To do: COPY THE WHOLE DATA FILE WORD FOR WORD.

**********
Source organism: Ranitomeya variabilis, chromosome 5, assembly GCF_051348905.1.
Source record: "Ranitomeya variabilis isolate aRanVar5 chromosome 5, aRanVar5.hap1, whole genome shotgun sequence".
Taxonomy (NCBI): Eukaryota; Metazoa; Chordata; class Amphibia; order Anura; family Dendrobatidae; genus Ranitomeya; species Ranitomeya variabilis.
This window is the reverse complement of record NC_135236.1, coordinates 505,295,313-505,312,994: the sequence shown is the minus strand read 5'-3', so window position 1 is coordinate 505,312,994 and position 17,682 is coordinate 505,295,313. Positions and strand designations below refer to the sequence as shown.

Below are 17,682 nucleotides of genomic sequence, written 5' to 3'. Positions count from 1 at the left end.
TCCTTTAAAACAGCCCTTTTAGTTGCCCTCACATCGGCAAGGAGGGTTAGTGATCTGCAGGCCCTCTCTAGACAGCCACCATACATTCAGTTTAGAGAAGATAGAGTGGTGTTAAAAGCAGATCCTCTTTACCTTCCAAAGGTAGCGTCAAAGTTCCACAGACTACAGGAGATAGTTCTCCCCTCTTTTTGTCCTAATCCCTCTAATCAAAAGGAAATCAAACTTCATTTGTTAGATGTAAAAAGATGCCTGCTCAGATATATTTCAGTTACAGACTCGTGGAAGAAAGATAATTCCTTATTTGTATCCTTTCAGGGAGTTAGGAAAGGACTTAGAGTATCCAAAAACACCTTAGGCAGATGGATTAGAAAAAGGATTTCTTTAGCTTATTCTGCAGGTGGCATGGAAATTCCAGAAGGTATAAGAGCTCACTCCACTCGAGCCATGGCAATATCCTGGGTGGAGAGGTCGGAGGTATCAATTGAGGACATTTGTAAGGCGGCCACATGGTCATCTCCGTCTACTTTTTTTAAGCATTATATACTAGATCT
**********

Source organism: Ranitomeya variabilis, chromosome 5, assembly GCF_051348905.1.
Source record: "Ranitomeya variabilis isolate aRanVar5 chromosome 5, aRanVar5.hap1, whole genome shotgun sequence".
Taxonomy (NCBI): Eukaryota; Metazoa; Chordata; class Amphibia; order Anura; family Dendrobatidae; genus Ranitomeya; species Ranitomeya variabilis.
This window is the reverse complement of record NC_135236.1, coordinates 505,295,313-505,312,994: the sequence shown is the minus strand read 5'-3', so window position 1 is coordinate 505,312,994 and position 17,682 is coordinate 505,295,313. Positions and strand designations below refer to the sequence as shown.

Below are 17,682 nucleotides of genomic sequence, written 5' to 3'. Positions count from 1 at the left end.
TCCTTTAAAACAGCCCTTTTAGTTGCCCTCACATCGGCAAGGAGGGTTAGTGATCTGCAGGCCCTCTCTAGACAGCCACCATACATTCAGTTTAGAGAAGATAGAGTGGTGTTAAAAGCAGATCCTCTTTACCTTCCAAAGGTAGCGTCAAAGTTCCACAGACTACAGGAGATAGTTCTCCCCTCTTTTTGTCCTAATCCCTCTAATCAAAAGGAAATCAAACTTCATTTGTTAGATGTAAAAAGATGCCTGCTCAGATATATTTCAGTTACAGACTCGTGGAAGAAAGATAATTCCTTATTTGTATCCTTTCAGGGAGTTAGGAAAGGACTTAGAGTATCCAAAAACACCTTAGGCAGATGGATTAGAAAAAGGATTTCTTTAGCTTATTCTGCAGGTGGCATGGAAATTCCAGAAGGTATAAGAGCTCACTCCACTCGAGCCATGGCAATATCCTGGGTGGAGAGGTCGGAGGTATCAATTGAGGACATTTGTAAGGCGGCCACATGGTCATCTCCGTCTACTTTTTTTAAGCATTATATACTAGATCT